Limbe wildlife park
Limbe Travel Blog› entry 9 of 11 › view all entries
Feb 10, 2012
Hotel: Park Miramar Hotel, Limbe, Cameroon. 15000 CFA ($30)
The plan today was to head to Limbe, Cameroon, about 60 miles west of Douala. There is a wildlife center there that has many primates rescued as orphans of the bushmeat hunters. The town lies at the base of Mt. Cameroon and is in the English-speaking part of Cameroon. Cameroon was once a German colony but was split between England/France after WWI, similar to Togo. I caught a cab to the bus station but there were no buses to Limbe, so caught another cab out to the Bonaberi bus park.
The road was in good condition other than the countless speedbumps. They are everywhere, usually at the entrance of a town, at a police roadblock (of which there were many), or just at random. And they were grouped in sets of 3 or 4. At one point there were 12 speedbumps in about 200m. The back seat was noht the place to be with all that bouncing.. Along the way we passed miles and miles of banana and palm oil plantations and newly deforested area which was freshly planted with new palms. I'd seen similar before in Borneo and Cote d'Ivoire where they just clearcut vast swaths of rainforest in order to plant 'green' palm oil trees. At one town we had to switch minibuses for the last few kms to Limbe junction.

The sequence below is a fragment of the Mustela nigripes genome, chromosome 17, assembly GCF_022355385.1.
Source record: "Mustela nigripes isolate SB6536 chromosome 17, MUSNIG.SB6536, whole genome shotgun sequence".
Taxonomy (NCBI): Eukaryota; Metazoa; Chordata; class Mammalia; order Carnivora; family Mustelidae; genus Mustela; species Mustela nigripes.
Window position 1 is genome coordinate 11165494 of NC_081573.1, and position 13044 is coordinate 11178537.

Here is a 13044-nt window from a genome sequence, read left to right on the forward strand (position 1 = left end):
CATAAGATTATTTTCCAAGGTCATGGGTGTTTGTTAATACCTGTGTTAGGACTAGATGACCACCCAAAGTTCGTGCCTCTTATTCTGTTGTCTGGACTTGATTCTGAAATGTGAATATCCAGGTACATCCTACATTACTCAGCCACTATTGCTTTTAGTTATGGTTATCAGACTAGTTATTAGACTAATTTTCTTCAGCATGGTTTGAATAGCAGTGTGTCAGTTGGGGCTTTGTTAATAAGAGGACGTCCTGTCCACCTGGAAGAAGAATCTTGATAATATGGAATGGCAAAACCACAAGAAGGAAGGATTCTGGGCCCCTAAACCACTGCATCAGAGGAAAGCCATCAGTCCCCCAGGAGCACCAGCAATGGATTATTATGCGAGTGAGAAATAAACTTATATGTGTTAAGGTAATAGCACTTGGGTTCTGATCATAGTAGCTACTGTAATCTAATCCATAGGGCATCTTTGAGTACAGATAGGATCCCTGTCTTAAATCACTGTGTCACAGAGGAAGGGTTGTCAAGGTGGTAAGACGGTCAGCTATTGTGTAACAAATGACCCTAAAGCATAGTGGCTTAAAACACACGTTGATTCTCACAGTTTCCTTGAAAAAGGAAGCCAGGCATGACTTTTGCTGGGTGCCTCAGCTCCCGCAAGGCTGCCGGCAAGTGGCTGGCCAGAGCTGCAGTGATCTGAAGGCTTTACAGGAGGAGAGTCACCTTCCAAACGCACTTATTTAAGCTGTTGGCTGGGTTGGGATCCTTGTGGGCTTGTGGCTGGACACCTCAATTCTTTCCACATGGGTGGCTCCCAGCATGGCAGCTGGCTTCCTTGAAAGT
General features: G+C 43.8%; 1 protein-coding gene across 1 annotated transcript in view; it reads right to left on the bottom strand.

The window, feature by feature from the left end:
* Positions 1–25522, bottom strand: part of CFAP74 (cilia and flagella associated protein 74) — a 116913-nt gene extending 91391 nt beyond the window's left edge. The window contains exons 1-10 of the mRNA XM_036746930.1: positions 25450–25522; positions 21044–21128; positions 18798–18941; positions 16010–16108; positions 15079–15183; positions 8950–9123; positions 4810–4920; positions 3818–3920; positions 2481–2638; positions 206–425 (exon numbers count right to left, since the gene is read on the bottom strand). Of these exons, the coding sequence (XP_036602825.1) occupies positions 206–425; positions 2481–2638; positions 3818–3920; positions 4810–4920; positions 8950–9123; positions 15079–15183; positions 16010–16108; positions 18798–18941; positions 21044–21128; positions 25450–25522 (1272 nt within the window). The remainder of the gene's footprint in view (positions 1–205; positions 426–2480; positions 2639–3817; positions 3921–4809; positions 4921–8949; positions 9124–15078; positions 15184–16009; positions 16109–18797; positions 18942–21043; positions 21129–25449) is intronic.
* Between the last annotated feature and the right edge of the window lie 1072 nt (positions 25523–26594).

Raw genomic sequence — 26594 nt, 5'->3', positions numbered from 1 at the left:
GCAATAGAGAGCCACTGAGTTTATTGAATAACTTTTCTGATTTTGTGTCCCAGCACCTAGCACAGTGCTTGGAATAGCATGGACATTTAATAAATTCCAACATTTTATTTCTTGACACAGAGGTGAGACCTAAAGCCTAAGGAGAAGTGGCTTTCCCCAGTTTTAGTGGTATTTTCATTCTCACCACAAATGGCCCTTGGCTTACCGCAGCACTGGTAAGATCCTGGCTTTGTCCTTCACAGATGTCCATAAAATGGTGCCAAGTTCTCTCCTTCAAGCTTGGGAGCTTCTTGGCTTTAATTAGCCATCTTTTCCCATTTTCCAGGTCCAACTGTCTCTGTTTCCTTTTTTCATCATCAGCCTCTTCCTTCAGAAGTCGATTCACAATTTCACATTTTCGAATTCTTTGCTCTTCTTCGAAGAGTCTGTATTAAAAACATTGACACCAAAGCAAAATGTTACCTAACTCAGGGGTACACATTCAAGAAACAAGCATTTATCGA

The zoo was 3000CFA to enter, no extra fee for a still camera. They have several large pens with two species of western gorilla, chimpanzees, drills, mandrills and baboons. People still hunt monkey meat in Cameroon, leaving baby animals orphaned. The wildlife center here tries to teach locals not to hunt bushmeat. They have several posters up 'Say NO to bushmeat' but the interesting bit was they were also written in pidgin English 'Wuna no chop dis kind bushbeef for dem go finish small time'. I wandered around awhile taking photos when I see a big red flashing battery sign on the camera, crud.. I'd left my spare battery back at the hotel. Of course the camera goes off right as I reach the colorful mandrills.
Later that evening at the hotel, I met an American woman who had just come over on the ferry from Nigeria that morning. Apparently now there is a fast 4-hr ferry. She had been traveling since October, coming in overland from Gibraltar through Senegal, Mali, Burkina, Ghana, etc. Some other guys on motorcycles were camping at the hotel, they were doing Africa overland as well. They were pretty much the first tourists that I ou had seen on my trip so far. I used the wifi-internet for awhile, and was able to check in online for my flight tomorrow. Unfortunately the hotel didn't have a printer so only had the PDF on my computer & email.